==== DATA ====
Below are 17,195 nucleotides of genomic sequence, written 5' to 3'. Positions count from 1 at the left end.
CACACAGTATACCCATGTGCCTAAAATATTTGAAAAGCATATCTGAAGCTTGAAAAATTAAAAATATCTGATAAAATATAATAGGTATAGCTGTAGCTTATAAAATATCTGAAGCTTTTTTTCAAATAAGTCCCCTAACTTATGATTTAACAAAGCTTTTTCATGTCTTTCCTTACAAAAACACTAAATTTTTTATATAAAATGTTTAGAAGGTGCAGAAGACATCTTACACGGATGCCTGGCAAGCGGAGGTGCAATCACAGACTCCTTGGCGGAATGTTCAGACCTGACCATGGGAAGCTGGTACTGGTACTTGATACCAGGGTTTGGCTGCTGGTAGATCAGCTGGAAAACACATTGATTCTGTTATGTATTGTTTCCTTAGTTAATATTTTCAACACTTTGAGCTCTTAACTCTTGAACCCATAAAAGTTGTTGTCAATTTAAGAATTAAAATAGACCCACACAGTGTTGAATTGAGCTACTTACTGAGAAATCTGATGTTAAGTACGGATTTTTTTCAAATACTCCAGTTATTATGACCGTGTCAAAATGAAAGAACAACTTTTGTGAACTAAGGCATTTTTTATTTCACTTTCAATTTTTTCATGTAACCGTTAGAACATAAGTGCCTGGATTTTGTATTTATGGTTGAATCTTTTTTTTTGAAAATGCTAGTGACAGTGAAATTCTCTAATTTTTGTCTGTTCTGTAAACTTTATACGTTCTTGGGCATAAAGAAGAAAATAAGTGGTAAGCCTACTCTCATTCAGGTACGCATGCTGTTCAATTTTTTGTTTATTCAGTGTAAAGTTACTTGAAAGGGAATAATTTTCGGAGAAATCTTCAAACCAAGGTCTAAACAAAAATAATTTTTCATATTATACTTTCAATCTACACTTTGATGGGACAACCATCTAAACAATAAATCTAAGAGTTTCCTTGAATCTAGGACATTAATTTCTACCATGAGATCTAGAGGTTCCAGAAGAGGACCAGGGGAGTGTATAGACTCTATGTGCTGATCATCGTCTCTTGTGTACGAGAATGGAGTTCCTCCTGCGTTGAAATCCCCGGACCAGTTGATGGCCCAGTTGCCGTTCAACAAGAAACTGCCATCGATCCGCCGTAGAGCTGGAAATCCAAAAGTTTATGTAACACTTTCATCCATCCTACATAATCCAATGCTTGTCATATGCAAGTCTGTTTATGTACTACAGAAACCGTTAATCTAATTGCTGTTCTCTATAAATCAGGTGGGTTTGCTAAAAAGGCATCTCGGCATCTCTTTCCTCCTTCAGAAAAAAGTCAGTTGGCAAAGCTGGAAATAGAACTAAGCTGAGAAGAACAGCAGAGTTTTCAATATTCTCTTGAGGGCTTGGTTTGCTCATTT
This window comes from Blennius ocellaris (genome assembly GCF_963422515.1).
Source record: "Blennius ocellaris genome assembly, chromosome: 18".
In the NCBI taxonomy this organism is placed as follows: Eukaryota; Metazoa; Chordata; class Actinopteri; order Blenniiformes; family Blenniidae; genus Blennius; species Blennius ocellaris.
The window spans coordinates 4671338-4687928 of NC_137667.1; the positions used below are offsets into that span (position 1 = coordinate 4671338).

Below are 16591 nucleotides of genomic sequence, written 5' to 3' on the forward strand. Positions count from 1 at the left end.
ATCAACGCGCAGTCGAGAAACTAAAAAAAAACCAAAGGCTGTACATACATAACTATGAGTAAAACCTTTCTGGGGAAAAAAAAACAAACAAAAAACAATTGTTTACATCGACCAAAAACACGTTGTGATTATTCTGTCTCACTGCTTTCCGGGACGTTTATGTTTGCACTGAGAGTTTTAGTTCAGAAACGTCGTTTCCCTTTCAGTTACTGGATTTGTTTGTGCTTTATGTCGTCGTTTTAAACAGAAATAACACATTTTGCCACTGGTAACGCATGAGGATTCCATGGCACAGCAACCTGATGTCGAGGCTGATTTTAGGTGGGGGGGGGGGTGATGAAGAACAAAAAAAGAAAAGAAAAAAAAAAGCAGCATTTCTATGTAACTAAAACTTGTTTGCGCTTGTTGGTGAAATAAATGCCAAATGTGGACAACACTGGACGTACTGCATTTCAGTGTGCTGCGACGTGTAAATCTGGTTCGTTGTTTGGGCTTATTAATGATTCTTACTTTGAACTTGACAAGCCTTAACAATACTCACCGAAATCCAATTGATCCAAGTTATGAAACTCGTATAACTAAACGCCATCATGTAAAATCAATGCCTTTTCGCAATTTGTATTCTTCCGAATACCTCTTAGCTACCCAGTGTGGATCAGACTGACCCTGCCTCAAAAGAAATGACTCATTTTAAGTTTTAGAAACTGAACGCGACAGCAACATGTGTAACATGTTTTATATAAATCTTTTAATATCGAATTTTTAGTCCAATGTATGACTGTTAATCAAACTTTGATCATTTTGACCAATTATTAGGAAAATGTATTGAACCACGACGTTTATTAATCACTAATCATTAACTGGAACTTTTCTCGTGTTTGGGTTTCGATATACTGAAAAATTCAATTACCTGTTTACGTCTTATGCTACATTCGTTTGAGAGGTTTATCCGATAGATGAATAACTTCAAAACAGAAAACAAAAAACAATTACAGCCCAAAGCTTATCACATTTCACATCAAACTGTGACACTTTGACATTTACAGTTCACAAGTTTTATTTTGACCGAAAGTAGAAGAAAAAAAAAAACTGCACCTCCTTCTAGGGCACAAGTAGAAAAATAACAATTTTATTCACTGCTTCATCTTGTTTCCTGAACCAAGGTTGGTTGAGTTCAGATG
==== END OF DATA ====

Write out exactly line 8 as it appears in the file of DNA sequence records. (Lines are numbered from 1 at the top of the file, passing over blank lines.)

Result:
ATCAACGCGCAGTCGAGAAACTAAAAAAAAACCAAAGGCTGTACATACATAACTATGAGTAAAACCTTTCTGGGGAAAAAAAAACAAACAAAAAACAATTGTTTACATCGACCAAAAACACGTTGTGATTATTCTGTCTCACTGCTTTCCGGGACGTTTATGTTTGCACTGAGAGTTTTAGTTCAGAAACGTCGTTTCCCTTTCAGTTACTGGATTTGTTTGTGCTTTATGTCGTCGTTTTAAACAGAAATAACACATTTTGCCACTGGTAACGCATGAGGATTCCATGGCACAGCAACCTGATGTCGAGGCTGATTTTAGGTGGGGGGGGGGGTGATGAAGAACAAAAAAAGAAAAGAAAAAAAAAAGCAGCATTTCTATGTAACTAAAACTTGTTTGCGCTTGTTGGTGAAATAAATGCCAAATGTGGACAACACTGGACGTACTGCATTTCAGTGTGCTGCGACGTGTAAATCTGGTTCGTTGTTTGGGCTTATTAATGATTCTTACTTTGAACTTGACAAGCCTTAACAATACTCACCGAAATCCAATTGATCCAAGTTATGAAACTCGTATAACTAAACGCCATCATGTAAAATCAATGCCTTTTCGCAATTTGTATTCTTCCGAATACCTCTTAGCTACCCAGTGTGGATCAGACTGACCCTGCCTCAAAAGAAATGACTCATTTTAAGTTTTAGAAACTGAACGCGACAGCAACATGTGTAACATGTTTTATATAAATCTTTTAATATCGAATTTTTAGTCCAATGTATGACTGTTAATCAAACTTTGATCATTTTGACCAATTATTAGGAAAATGTATTGAACCACGACGTTTATTAATCACTAATCATTAACTGGAACTTTTCTCGTGTTTGGGTTTCGATATACTGAAAAATTCAATTACCTGTTTACGTCTTATGCTACATTCGTTTGAGAGGTTTATCCGATAGATGAATAACTTCAAAACAGAAAACAAAAAACAATTACAGCCCAAAGCTTATCACATTTCACATCAAACTGTGACACTTTGACATTTACAGTTCACAAGTTTTATTTTGACCGAAAGTAGAAGAAAAAAAAAAACTGCACCTCCTTCTAGGGCACAAGTAGAAAAATAACAATTTTATTCACTGCTTCATCTTGTTTCCTGAACCAAGGTTGGTTGAGTTCAGATG